UK BIRCWH program looking for scholars interested in women’s health research

Building interdisciplinary research careers in women's health
The University of Kentucky's BIRCWH program supports young scholars in developing meaningful research careers in many areas of women's health.

LEXINGTON, Ky. (Feb. 10, 2023) — The University of Kentucky Building Interdisciplinary Research Careers in Women’s Health (BIRCWH) program is accepting applications for scholars interested in research to advance women’s health.

Applications are being accepted through March 10, 2023, for up to two scholar positions beginning August 2023. You can find more information about the application process online here.

Scholars are appointed for two years. Each applicant will develop a specific research project that will be funded by this program and has the potential for further funding.

UK’s program is entering its 23rd year as a founding NIH BIRCWH program with recent funding from the National Institute on Drug Abuse (NIDA) under the National Institutes of Health (NIH).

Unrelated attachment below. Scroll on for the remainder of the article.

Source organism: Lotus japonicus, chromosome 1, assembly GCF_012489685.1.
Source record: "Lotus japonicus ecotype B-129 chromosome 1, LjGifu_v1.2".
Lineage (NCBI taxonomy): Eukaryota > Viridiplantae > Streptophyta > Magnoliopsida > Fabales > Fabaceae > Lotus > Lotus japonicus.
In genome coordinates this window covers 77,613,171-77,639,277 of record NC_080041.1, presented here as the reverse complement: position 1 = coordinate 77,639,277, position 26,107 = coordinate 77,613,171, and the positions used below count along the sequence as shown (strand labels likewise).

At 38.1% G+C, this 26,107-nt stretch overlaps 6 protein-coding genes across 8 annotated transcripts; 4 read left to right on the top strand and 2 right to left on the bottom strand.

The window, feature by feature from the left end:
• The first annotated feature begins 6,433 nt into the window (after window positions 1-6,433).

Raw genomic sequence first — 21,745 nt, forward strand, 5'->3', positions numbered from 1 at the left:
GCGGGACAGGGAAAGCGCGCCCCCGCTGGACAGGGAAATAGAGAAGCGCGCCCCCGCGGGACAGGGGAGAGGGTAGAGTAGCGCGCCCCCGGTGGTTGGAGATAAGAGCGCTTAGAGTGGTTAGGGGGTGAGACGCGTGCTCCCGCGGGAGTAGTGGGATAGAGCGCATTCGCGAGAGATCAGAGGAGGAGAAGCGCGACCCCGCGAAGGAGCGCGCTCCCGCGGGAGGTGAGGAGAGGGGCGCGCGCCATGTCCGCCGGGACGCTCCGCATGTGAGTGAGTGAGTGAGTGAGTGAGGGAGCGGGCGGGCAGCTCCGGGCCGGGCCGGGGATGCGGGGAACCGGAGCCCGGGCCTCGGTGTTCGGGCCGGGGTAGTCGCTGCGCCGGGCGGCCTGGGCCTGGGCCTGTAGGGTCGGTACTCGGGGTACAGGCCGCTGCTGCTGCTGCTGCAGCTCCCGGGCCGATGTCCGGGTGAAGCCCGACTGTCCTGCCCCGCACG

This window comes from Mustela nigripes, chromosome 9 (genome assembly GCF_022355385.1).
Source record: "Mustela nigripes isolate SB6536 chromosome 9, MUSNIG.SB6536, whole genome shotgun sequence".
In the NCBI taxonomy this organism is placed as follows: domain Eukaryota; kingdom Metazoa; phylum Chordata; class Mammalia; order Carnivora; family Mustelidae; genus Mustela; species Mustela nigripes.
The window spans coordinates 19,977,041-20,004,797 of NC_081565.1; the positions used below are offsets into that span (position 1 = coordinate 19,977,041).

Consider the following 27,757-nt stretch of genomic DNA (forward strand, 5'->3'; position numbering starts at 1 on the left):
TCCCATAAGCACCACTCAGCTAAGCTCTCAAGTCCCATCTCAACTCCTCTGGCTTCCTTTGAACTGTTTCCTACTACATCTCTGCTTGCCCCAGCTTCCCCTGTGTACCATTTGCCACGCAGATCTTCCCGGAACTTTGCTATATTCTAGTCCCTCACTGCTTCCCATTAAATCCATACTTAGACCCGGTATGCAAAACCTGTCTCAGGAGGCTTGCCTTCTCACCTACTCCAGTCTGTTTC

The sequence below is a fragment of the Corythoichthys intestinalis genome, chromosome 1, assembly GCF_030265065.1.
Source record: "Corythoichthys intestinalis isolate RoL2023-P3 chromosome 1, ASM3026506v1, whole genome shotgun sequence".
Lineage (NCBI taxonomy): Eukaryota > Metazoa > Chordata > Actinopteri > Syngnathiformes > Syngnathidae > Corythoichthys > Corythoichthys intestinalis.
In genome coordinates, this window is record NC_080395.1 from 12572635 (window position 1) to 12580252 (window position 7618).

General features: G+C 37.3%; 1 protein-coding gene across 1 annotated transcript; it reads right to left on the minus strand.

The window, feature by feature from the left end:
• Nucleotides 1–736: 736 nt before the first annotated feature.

The program offers numerous resources, including mentorship, networking, professional and career development, and manuscript and grant writing assistance. The goal is to support BIRCWH members on their trajectory to becoming independent and funded women’s health researchers.

The NIH training grant covers 50-75% of a scholar’s protected time to focus on research to accomplish these goals.

The BIRCWH program provides research and personal support for scholars through regular interactions. The research community includes UK faculty with interconnected research interests at similar points in their careers.

Anyone with questions about the UK BIRCWH program can contact Emily Clear (

The BIRCWH program constitutes one element of a broader and growing federal focus on advancing research in women's health and sex differences. The NIH Office of Research on Women's Health, which houses the BIRCWH program, was established 32 years ago to better include women and women's health in clinical research and science.

Research reported in this publication was supported by the National Institute on Drug Abuse of the National Institutes of Health under Award Number K12DA035150. The content is solely the responsibility of the authors and does not necessarily represent the official views of the National Institutes of Health.

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